Ali Rassouli v. National Signs Holdings, LLC, National Signs, LLC, and Louis Girard Appeal from 133rd District Court of Harris County (memorandum opinion)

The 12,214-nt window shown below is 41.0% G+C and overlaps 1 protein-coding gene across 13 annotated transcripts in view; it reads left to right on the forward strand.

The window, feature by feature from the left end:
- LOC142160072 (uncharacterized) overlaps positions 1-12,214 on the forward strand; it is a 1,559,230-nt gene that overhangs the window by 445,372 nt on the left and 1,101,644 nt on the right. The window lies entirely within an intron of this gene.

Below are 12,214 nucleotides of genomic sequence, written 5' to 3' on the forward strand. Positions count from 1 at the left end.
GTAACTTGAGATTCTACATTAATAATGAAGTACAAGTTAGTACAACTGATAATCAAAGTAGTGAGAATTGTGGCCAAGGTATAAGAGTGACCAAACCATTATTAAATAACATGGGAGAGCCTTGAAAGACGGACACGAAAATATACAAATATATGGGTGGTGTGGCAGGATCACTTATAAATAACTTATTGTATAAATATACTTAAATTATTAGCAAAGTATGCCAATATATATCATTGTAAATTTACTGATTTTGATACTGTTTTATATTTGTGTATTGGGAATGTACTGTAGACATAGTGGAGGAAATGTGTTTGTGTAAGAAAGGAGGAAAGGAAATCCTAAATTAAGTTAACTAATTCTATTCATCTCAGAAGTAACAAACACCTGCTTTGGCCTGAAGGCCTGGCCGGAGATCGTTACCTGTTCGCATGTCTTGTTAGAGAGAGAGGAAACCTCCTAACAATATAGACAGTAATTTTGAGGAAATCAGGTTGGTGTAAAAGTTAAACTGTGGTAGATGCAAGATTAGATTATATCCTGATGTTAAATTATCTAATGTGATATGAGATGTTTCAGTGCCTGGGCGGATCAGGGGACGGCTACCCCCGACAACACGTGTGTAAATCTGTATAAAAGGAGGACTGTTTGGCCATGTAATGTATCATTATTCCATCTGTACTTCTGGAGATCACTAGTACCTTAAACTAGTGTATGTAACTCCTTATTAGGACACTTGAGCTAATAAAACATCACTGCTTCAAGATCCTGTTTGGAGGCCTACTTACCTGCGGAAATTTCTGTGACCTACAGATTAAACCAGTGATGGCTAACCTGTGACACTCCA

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Affirmed and Memorandum Opinion filed December 14, 2017. In The Fourteenth Court of Appeals NO. 14-15-00353-CV NO. 14-16-00992-CV ALI RASSOULI, Appellant/Cross-Appellee V. NATIONAL SIGNS HOLDING, LLC, NATIONAL SIGNS, LLC, AND LOUIS GIRARD, Appellees/Cross-Appellants On Appeal from the 133rd District Court Harris County, Texas Trial Court Cause No. 2014-42950 MEMORANDUM OPINION In this appeal from a judgment confirming an arbitration award, the issues are whether the trial court erred by failing to modify the award and its own judgment; and whether we, in our own discretion, should grant a motion for sanctions under Rule 45. Finding no error, we affirm the trial court’s judgment and deny the motion for sanctions. BACKGROUND Ali Rassouli founded a successful company, which he later sold to National Signs Holding, LLC. The sale culminated in the execution of two contracts that are pertinent here: first, an Interest Purchase Agreement, which conveyed the old company to the new company; and second, an Employment Agreement, which established the terms of Rassouli’s position as an executive with the new company. Within months of the conveyance, Rassouli was terminated from his executive position. Rassouli sued the new company, a related entity, and a related individual (collectively, “National”). National countersued, and the parties mutually agreed to submit their claims to binding arbitration. The arbitrator issued an award addressing multiple subjects. We highlight only two of those subjects here. First, the arbitrator found that National had terminated Rassouli without cause, which meant that Rassouli was entitled to certain compensation. The arbitrator articulated a formula for arriving at this compensation, but she did not determine the dollar amount that was due under that formula. Instead, the arbitrator left the parties to determine the dollar amount for themselves. The arbitrator also provided that if the parties could not stipulate to the dollar amount within thirty days, then she could resolve the dispute on the submission of written evidence. Second, the arbitrator found that Rassouli was bound by valid noncompetition obligations under both the Interest Purchase Agreement and the Employment Agreement. Regarding the Interest Purchase Agreement, the arbitrator declared that the non-competition obligation ran for the five-year period between January 1, 2012 and January 1, 2017. Regarding the Employment Agreement, the 2 arbitrator declared that the non-competition obligation ran for the two-year period between August 26, 2012 and August 26, 2014. Neither side was satisfied with the award. National filed an application with the trial court to modify the award, arguing that the arbitrator had made an evident miscalculation or an evident mistake concerning Rassouli’s non-competition obligation under the Employment Agreement. National asserted that the noncompetition period should run for five years under the plain terms of that agreement, rather than the two years that were cited in the award. National asked the trial court to correct that portion of the award or, in the alternative, to delete that portion of the award, claiming that the duration of the non-competition obligation had not even been submitted to the arbitrator. Rassouli filed an application with the trial court that also focused on the noncompetition obligation. Citing a separate provision in the Employment Agreement, Rassouli argued that the non-competition obligation was nullified when National terminated him without cause. Rassouli accordingly asked the trial court to vacate or modify the award, or simply to refer the matter back to the arbitrator so that she could correct the award herself. Both sides moved for summary judgment, with each side arguing that the other’s application should be dismissed with prejudice because the relief requested was unavailable as a matter of law. The trial court granted both motions on separate dates and in separate orders. The second order did not contain language stating that it finally disposed of all parties and claims, but when combined with the first order, it appeared to have that effect. Indeed, Rassouli filed a notice of appeal, apparently believing that the second order was final and appealable. Before the trial court lost its plenary power, National moved the trial court to enter a new judgment that “complie[d] with the controlling statutes.” In a footnote, 3 National referred to two statutes under the TAA, but National did not explain what those statutes required or even how the trial court had failed to comply with them. National appeared to suggest that the trial court still needed to confirm the arbitration award, which both statutes mandate under certain circumstances. The trial court granted National’s motion and signed an order saying that it “will enter a final judgment that . . . complies with the controlling statutes.” Despite that order, the trial court did not enter a new judgment or confirm the award. Thus, the parties proceeded with their appeal. In his brief before this court, Rassouli argued that the arbitration award was defective because it was not final. This point focused on the compensation issue, which Rassouli had not challenged in his application to the trial court. Rassouli argued that the award contained “a blank” because the dollar amount had not been determined. Rassouli also explained that the parties had attempted to resubmit the compensation issue to the arbitrator, but the arbitrator expressed reluctance to do anything further without a court order authorizing her jurisdiction. National responded that the compensation issue was ministerial, and that an appellate court could resolve the issue on its own. In a cross-appellant’s brief, National argued that the trial court had erred by failing to modify the portion of the award addressing Rassouli’s non-competition obligations. National also argued that the trial court had erred by failing to confirm the award as required by the TAA. The case submitted with oral argument before a different panel of this court, and that panel promptly abated the appeal because it was uncertain about its own appellate jurisdiction. The panel requested the trial court to clarify its intent to finally dispose of all parties and claims through its summary-judgment order. The panel instructed the trial court that it could modify this order by expressly making it final and appealable, if modification were necessary. The panel also indicated that the 4 trial court could consider any additional requests for relief presented by the parties, including a motion to confirm the arbitrator’s award. Back before the trial court, National moved to enter a new judgment confirming the award, and Rassouli moved to refer the case back to the arbitrator. The trial court granted Rassouli’s motion. In its referral order, the trial court authorized the arbitrator to make a final determination on the compensation issue and on “any other issues the parties feel needs clarification.” The parties submitted their evidence on the compensation issue to the arbitrator. In addition to that evidence, National submitted a request to the arbitrator that she modify the portion of her earlier award regarding Rassouli’s noncompetition obligation under the Employment Agreement. After taking those matters under advisement, the arbitrator issued a new award. Regarding the compensation issue, the arbitrator credited Rassouli’s evidence and granted him the exact dollar amount that he had requested. Regarding the non-competition issue, the arbitrator made the following declaration: The Employment Agreement and Interest Purchase Agreement require that the period of non-competition will be the later of five years after the Closing Date or two years after [Rassouli’s] employment is terminated. Here, the termination of [Rassouli] took place in July, 2012; therefore, his period of [non-competition] is 5 years after the effective date of closing, or January 1, 2017. The parties returned to the trial court, where Rassouli moved to confirm the new award and National moved to modify it. National argued that the arbitrator had made an evident miscalculation or evident mistake in its description of the Closing Date, which was when the non-competition period was set to begin. National asked the trial court to correct this date, or in the alternative, to just delete this portion of the award. 5 The trial court granted Rassouli’s motion, denied National’s motion, and entered a final judgment confirming the new award. National then moved to modify that judgment, asking the trial court to “clearly and adequately set forth the relief granted by the Award.” No action appears to have been taken on that motion. National now brings this latest appeal, challenging the trial court’s failure to modify both the award and the judgment confirming the award. Rassouli, apparently satisfied after his return to the arbitrator, does not challenge any part of the trial court’s new judgment. Instead, he argues that National should be sanctioned because its appeal is frivolous. MOTION TO MODIFY THE ARBITRATION AWARD When considering a trial court’s ruling on a motion to modify an arbitration award, our review is de novo. See Southwinds Express Constr., LLC v. D.H. Griffin of Tex., Inc., 513 S.W.3d 66, 70 (Tex. App.—Houston [14th Dist.] 2016, no pet.). Even under a de novo standard, the scope of our review is “extraordinarily narrow.” See E. Tex. Salt Water Disposal Co. v. Werline, 307 S.W.3d 267, 271 (Tex. 2010). We presume that an arbitration award is valid, and we treat the award as having the same effect as a judgment from a court of last resort. See CVN Group, Inc. v. Delgado, 95 S.W.3d 234, 238 (Tex. 2002). Thus, we will not disturb an award even if, in our view, the arbitrator misapplied the law. See D.R. Horton-Tex., Ltd. v. Bernhard, 423 S.W.3d 532, 534 (Tex. App.—Houston [14th Dist.] 2014, pet. denied). Under the TAA, a trial court may only modify or correct an award if: (1) the award contains: (A) an evident miscalculation of numbers; or (B) an evident mistake in the description of a person, thing, or property referred to in the award; [or] 6 (2) the [arbitrator has] made an award with respect to a matter not submitted to [her] and the award may be corrected without affecting the merits of the decision made with respect to the issues that were submitted. Tex. Civ. Prac. & Rem. Code § 171.091(a). National moved to modify the award based on both of these grounds. We address each ground separately, but in reverse order, because the first ground assumes that the arbitrator had the authority to decide the issue submitted to her. Matter Not Submitted. National argues that the trial court should have modified the award by excising the portion addressing the non-competition issue because that issue was never submitted to the arbitrator. When considering whether an issue has been submitted to the arbitrator, we look at the agreement to arbitrate. See In re S.M.H., 523 S.W.3d 783, 789 (Tex. App.—Houston [14th Dist.] 2017, no pet.). The arbitrator derives her power from that agreement, which limits her decision to the “matters submitted therein either expressly or by necessary implication.” See Nafta Traders, Inc. v. Quinn, 339 S.W.3d 84, 90 (Tex. 2011); Gulf Oil Corp. v. Guidry, 327 S.W.2d 406, 408 (Tex. 1959). In their arbitration agreement, the parties agreed that the arbitrator would have the power to resolve “any dispute . . . arising under or relating to this Agreement or any other matters existing between them, including the agreements identified below.” The arbitration agreement then identifies the Interest Purchase Agreement and the Employment Agreement as two of the agreements existing between the parties. The arbitration agreement does not specifically identify the disputes between the parties, but it does provide a mechanism for submitting those disputes to the 7 arbitrator. The agreement says: “Either party to this Agreement may submit any dispute that is subject to arbitration by giving written notice to the other party with a copy to [the arbitrator].” National invoked this provision on at least two separate occasions: the first occurring before the initial award; and the second occurring before the amended award, just after the trial court referred the parties back to arbitration. On that second occasion, National sent a letter to the arbitrator complaining about her initial award, which said that Rassouli’s non-competition obligation under the Employment Agreement lasted for the two-year period between August 26, 2012 and August 26, 2014. Believing that both the duration and the dates were wrong, National requested the arbitrator to extend the period to five years and “to modify the date on which [Rassouli’s] non-compete obligations under the Employment Agreement expire to the correct date, April 12, 2017.” By this letter, National plainly submitted the term of Rassouli’s non-competition obligation to the arbitrator for determination. Nevertheless, National argues that this issue was not submitted to the arbitrator, citing only the letter that was sent before the initial award. That argument is immaterial because this appeal concerns the amended award, not the initial award. Evident Miscalculation or Evident Mistake. As an alternative basis for modification, National argues that the arbitrator made an evident miscalculation or evident mistake by beginning Rassouli’s period of non-competition on January 1, 2012, which was the effective date of closing, rather than on April 12, 2012, which was the actual date of closing. This argument is based on an interpretation of the parties’ two agreements. National starts with the Employment Agreement, which provides that Rassouli’s non-competition obligation ends “on the date which is the later of five 8 years after the Closing Date (as defined in the Interest Purchase Agreement) or two years after [Rassouli’s] employment with the Company terminates for any reason.” Believing that the five-year period applies, National then turns to the Interest Purchase Agreement for a definition of “Closing Date,” which appears in the following provision: This Agreement, and transfer of beneficial title to the Purchased Interests, shall be effective on the Effective Date, even though completion and Closing occurs after that date. Consummation of the transactions contemplated by this Agreement (the “Closing”) shall take place at the offices of Porter Hedges LLP, 1000 Main Street, 36th Floor, Houston, TX 77002 at 10:00 a.m., local time, on April 12, 2012, or such other date and time as the Parties shall otherwise agree. The date upon which the Closing occurs is referred to herein as the “Closing Date.” After reciting these contractual provisions, National presents the entirety of its appellate argument in just two sentences, which we reproduce here: The arbitrator applied the effective date of the contract instead of the Closing Date; this constitutes an evident miscalculation that this Court can correct under Section 171.091(a)(1)(A) of the Texas Civil Practice & Remedies Code, and not a substantive determination of the parties’ rights. Likewise, or alternatively, calculating the five-year period from the effective date of the contract instead of the Closing Date constitutes an “evident mistake” that this Court can correct under Section 171.091(a)(1)(B) of the Texas Civil Practice & Remedies Code. As can be seen from this reproduction, National’s argument relies on only two statutory provisions for authority. We overrule National’s argument because, under the plain language of those provisions, neither applies. Section 171.091(a)(1)(A) requires the modification of an award containing an evident miscalculation of numbers. E.g., Sydow v. Verner, Liipfert, Bernhard, McPherson & Hand, Chartered, 218 S.W.3d 162, 169–70 (Tex. App.—Houston [14th Dist.] 2007, no pet.) (the arbitrator made an evident miscalculation of numbers 9 when the arbitrator expressly awarded damages and interest, but failed to include the interest amount in the award’s final summation). National’s complaint here is about dates, not numbers. Even if this case involved an evident miscalculation of numbers, National’s argument would still fail because National did not produce a complete record of the arbitration proceedings, which is necessary to establish the miscalculation. See Riha v. Smulcer, 843 S.W.2d 289, 293 (Tex. App.—Houston [14th Dist.] 1992, writ denied) (holding that an evident miscalculation of numbers “must be clear, concise and conclusive from the record”); see also Anzilotti v. Gene D. Liggin, Inc., 899 S.W.2d 264, 267 (Tex. App.—Houston [14th Dist.] 1995, no writ) (“When a non-prevailing party seeks to modify or vacate an arbitrator’s award, he bears the burden to bring forth a complete record that establishes his basis for relief.”). As for National’s other argument regarding Section 171.091(a)(1)(B), that provision only requires the modification of an award containing an evident mistake in the description of a thing. National’s complaint here is that the arbitrator misinterpreted the Closing Date, not that she mistakenly described the Closing Date. Even if we were to agree that the arbitrator’s interpretation of the Closing Date were erroneous, that type of error provides no basis for disturbing the award. See Perry Homes v. Cull, 258 S.W.3d 580, 607 (Tex. 2008) (“If arbitrators simply misinterpret a contractual clause such as the reimbursement clause, that type of error is not one which will justify setting aside an award.”); Denbury Onshore, LLC v. Texcal Energy S. Tex., L.P., 513 S.W.3d 511, 520 (Tex. App.—Houston [14th Dist.] 2016, no pet.) (“Because the parties bargained for the arbitrator’s construction of their agreement, an arbitral decision even arguably construing or applying the contract must stand, regardless of a court’s view of its (de)merits.”); Patel v. Moin, No. 1415-00851-CV, 2016 WL 4254016, at *5 (Tex. App.—Houston [14th Dist.] Aug. 11, 10 2016, pet. denied) (mem. op.) (“These contentions provide no basis for reversal because, at most, they assail the arbitrator’s reasoning as being legally erroneous or internally inconsistent. Contentions that the arbitrator misinterpreted the contract or misapplied the law provide no basis for disturbing an arbitration award.”). MOTION TO MODIFY THE JUDGMENT In its next issue, National argues that the trial court erred by failing to modify its own judgment to expressly state the relief granted in the award. Once again, National condenses its entire argument into just two sentences: [National] also moved the trial court to modify the judgment to address the parties’ apparent confusion over the relief afforded to [Rassouli] under the amended award. The trial court should have modified its judgment to clarify by decretal language the relief granted to the parties.1 In its main brief, National does not explain what was meant by “apparent confusion,” nor does National identify what decretal language the trial court should have given. However, in a reply brief, National expands on its argument by providing some factual context. National asserts that, after the trial court confirmed the award, the parties disagreed about how much money was actually owed to Rassouli after interest, offsets, and other liabilities. But again, National offers no suggestion as to what specific decree that the trial court should have made. The trial court’s judgment contains a decree confirming the arbitration award. The trial court complied with the TAA by making that decree. See Tex. Civ. Prac. & Rem. Code § 171.087 (“Unless grounds are offered for vacating, modifying, or correcting an award under Section 171.088 or 171.091, the court, on application of 1 Record citation omitted. 11 a party, shall confirm the award.”). National has supplied no authority for showing that this decree is somehow erroneous or insufficient. A brief must contain a clear and concise argument, with appropriate citations to authorities. See Tex. R. App. P. 38.1(i). Because National has not cited to any authorities, statutory or otherwise, we could not grant relief to National without making legal arguments on its behalf, which we decline to do. We overrule National’s complaint as inadequately briefed. MOTION FOR SANCTIONS If we determine that an appeal is frivolous, we have the discretion to award the prevailing party just damages. See Tex. R. App. P. 45; Glassman v. Goodfriend, 347 S.W.3d 772, 782 (Tex. App.—Houston [14th Dist.] 2011, pet. denied) (en banc). We exercise such discretion “with prudence, caution, and after careful deliberation,” imposing sanctions only when the circumstances are “truly egregious.” See Baker Hughes Oilfield Operations, Inc. v. Hennig Prod. Co., 164 S.W.3d 438, 448 (Tex. App.—Houston [14th Dist.] 2005, no pet.). Such circumstances include failing to present a complete record, raising unpreserved errors that were not asserted in the trial court, failing to file a response to a request for appellate sanctions, and filing an inadequate brief. See Tate v. E.I. Du Pont de Nemours & Co., 954 S.W.2d 872, 875 (Tex. App.—Houston [14th Dist.] 1997, no pet.). Rassouli argues that National is deserving of sanctions because National did not produce a record of the arbitration proceedings, National knew that the arbitrator’s award could not be disturbed on a simple mistake of law, and National engaged in litigation tactics to delay the execution of the award. Although National failed to produce a record of the arbitration proceedings and its brief is inadequate in certain respects, National has not attempted to raise new 12 issues on appeal, and National responded to Rassouli’s motion for sanctions. Without commenting on whether National’s appeal is frivolous, we do not believe that egregious circumstances are present here, and we deny the motion for sanctions. See Long Lake, Ltd. v. Heinsohn, No. 14-09-00613-CV, 2010 WL 1379979, at *4 (Tex. App.—Houston [14th Dist.] Apr. 8, 2010, no pet.) (mem. op.). CONCLUSION The trial court’s judgment is affirmed. /s/ Tracy Christopher Justice Panel consists of Justices Christopher, Brown, and Wise. 13